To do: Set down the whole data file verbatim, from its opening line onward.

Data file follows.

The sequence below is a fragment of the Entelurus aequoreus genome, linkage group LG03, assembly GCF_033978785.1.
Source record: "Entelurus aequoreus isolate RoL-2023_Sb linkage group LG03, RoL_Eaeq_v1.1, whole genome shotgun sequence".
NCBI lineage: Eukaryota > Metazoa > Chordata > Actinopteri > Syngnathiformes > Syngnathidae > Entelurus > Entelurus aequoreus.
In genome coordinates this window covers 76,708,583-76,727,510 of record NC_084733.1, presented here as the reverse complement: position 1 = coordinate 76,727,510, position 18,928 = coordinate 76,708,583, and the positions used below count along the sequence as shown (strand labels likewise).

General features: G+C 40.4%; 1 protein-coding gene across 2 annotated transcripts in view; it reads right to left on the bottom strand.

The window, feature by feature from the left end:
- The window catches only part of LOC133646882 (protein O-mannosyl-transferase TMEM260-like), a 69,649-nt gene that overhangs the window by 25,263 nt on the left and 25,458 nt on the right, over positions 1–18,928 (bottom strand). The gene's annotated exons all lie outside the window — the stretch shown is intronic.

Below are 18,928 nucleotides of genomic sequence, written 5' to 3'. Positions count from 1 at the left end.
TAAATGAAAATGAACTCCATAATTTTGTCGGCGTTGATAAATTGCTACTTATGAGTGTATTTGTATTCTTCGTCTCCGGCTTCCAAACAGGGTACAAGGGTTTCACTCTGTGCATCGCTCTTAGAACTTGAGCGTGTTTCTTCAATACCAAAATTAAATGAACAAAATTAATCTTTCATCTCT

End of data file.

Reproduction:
The sequence below is a fragment of the Entelurus aequoreus genome, linkage group LG03, assembly GCF_033978785.1.
Source record: "Entelurus aequoreus isolate RoL-2023_Sb linkage group LG03, RoL_Eaeq_v1.1, whole genome shotgun sequence".
NCBI lineage: Eukaryota > Metazoa > Chordata > Actinopteri > Syngnathiformes > Syngnathidae > Entelurus > Entelurus aequoreus.
In genome coordinates this window covers 76,708,583-76,727,510 of record NC_084733.1, presented here as the reverse complement: position 1 = coordinate 76,727,510, position 18,928 = coordinate 76,708,583, and the positions used below count along the sequence as shown (strand labels likewise).

General features: G+C 40.4%; 1 protein-coding gene across 2 annotated transcripts in view; it reads right to left on the bottom strand.

The window, feature by feature from the left end:
- The window catches only part of LOC133646882 (protein O-mannosyl-transferase TMEM260-like), a 69,649-nt gene that overhangs the window by 25,263 nt on the left and 25,458 nt on the right, over positions 1–18,928 (bottom strand). The gene's annotated exons all lie outside the window — the stretch shown is intronic.

Below are 18,928 nucleotides of genomic sequence, written 5' to 3'. Positions count from 1 at the left end.
TAAATGAAAATGAACTCCATAATTTTGTCGGCGTTGATAAATTGCTACTTATGAGTGTATTTGTATTCTTCGTCTCCGGCTTCCAAACAGGGTACAAGGGTTTCACTCTGTGCATCGCTCTTAGAACTTGAGCGTGTTTCTTCAATACCAAAATTAAATGAACAAAATTAATCTTTCATCTCT